A friend emailed me a few months back asking me my thoughts about entrepreneurship and the valley, my quick brain dumped response included this paragraph:

Expectations! If Instagram hadn't sold for $1b, would Snapchat be worth $3b? I don’t think so. Microsoft's investment in Facebook many years ago set the big valuation stage and raised prices for everyone around the valley. Instagram's sale to Facebook raised prices yet again (even Instagram's own investors had valued it at $500m the week before). Current valuations are a reflection of all the valuations that have come before, which is why you should never get angry when a company is sold for a staggering amount of money because it means your company most likely just got a little more valuable, no matter what company it is.

With Facebook buying WhatsApp for the incredibly awesomely staggering amount of $19 billion this week, I thought I would take a moment to expand on the above thoughts a bit, focusing on Instagram’s sale in particular, since I think it is the single most important event in the last few years affecting company valuations.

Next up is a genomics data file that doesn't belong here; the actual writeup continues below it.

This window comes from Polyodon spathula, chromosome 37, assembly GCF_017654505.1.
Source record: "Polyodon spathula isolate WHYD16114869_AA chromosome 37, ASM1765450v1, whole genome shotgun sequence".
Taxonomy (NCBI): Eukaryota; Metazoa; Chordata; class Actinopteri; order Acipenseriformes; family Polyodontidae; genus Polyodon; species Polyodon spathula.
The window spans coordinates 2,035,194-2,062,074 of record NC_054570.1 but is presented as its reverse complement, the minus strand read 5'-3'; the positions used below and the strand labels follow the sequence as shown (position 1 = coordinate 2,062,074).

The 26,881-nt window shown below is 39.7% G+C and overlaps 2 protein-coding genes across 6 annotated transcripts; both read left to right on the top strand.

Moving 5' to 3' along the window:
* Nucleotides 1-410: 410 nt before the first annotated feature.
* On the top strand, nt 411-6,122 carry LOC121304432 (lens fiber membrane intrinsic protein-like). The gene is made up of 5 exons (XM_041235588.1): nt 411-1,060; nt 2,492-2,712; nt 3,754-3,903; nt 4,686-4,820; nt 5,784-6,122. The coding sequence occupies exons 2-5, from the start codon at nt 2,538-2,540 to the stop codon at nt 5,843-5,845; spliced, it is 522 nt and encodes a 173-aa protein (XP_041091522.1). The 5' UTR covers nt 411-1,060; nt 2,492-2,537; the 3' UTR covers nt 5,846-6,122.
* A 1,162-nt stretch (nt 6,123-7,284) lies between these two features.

I think the general consensus of almost everyone over the last few months is that Instagram sold for way too little. The problem with that reasoning is it exists in a world where Instagram did sell for what was, at the time, a staggering sum of money. Before Instagram sold, people weren’t talking about unicorns, baby unicorns, or Thunderlizards at the same frequency they are now, neither were so many companies reaching billion dollar valuations or making billion dollar acquisitions; Instagram’s sale changed all that. It’s been a few years now, but I remember the coverage being just as dramatic, and people being just as shocked, for Instagram as it has been for WhatsApp this week1.

A rising tide raises all ships, and both Instagram and WhatsApp have definitely raised the tide. If you were a decently successful company in the process of raising later stage growth money in 2012, Facebook basically gave you a gift. It was only after that sale that you started regularly hearing about billion and multi-billion dollar valuations. And my bet is you wouldn’t have if Instagram hadn’t sold.

If you’re a founder, or employee, at a startup right now, congratulations, because chances are Facebook just gave you another gift and your company just got a bit more valuable. Every Venture Capitalist in the world just had their expectations on valuation pushed upwards, and that’s good for all of us venture backed startup people.

  1. What’s interesting here is Nest didn’t seem to generate nearly as much shock and awe as either WhatsApp or Instagram, despite being acquired for what I consider a rather large sum of money